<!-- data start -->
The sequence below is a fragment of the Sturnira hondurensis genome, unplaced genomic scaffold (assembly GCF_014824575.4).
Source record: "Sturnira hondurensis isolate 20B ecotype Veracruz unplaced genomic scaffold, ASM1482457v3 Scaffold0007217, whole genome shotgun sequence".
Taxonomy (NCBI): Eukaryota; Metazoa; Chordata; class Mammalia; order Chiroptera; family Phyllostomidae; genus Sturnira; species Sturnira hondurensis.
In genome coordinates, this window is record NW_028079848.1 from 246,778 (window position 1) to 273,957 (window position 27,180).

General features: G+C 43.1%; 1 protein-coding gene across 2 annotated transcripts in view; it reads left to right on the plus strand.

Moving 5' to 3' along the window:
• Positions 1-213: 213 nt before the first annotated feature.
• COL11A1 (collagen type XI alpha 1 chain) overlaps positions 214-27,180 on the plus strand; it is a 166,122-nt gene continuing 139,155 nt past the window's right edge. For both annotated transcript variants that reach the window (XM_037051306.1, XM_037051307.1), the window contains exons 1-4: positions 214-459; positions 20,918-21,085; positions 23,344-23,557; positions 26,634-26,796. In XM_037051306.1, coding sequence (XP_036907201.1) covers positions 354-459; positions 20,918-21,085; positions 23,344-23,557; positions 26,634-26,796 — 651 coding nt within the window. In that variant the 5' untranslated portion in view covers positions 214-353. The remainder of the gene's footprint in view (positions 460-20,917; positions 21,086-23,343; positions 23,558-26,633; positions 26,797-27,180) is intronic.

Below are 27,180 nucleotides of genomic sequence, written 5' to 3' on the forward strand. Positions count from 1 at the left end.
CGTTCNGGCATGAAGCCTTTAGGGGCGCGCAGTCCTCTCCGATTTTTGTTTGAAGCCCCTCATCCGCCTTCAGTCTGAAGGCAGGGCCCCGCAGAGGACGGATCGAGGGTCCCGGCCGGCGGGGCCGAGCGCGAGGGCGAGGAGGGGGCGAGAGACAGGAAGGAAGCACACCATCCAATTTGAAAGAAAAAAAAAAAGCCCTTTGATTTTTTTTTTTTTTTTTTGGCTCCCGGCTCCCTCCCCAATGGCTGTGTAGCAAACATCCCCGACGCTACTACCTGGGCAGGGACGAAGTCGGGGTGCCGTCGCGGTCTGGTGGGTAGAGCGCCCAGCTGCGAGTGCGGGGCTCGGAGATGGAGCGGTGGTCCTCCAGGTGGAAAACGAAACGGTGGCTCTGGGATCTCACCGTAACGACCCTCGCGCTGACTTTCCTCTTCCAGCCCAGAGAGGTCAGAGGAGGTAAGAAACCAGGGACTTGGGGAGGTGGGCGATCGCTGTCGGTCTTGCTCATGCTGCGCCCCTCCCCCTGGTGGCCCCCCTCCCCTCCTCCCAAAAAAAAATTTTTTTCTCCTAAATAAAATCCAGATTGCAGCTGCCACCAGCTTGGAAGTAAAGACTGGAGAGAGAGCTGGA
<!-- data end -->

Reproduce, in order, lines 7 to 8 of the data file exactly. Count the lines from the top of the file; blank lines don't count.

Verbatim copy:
• Positions 1-213: 213 nt before the first annotated feature.
• COL11A1 (collagen type XI alpha 1 chain) overlaps positions 214-27,180 on the plus strand; it is a 166,122-nt gene continuing 139,155 nt past the window's right edge. For both annotated transcript variants that reach the window (XM_037051306.1, XM_037051307.1), the window contains exons 1-4: positions 214-459; positions 20,918-21,085; positions 23,344-23,557; positions 26,634-26,796. In XM_037051306.1, coding sequence (XP_036907201.1) covers positions 354-459; positions 20,918-21,085; positions 23,344-23,557; positions 26,634-26,796 — 651 coding nt within the window. In that variant the 5' untranslated portion in view covers positions 214-353. The remainder of the gene's footprint in view (positions 460-20,917; positions 21,086-23,343; positions 23,558-26,633; positions 26,797-27,180) is intronic.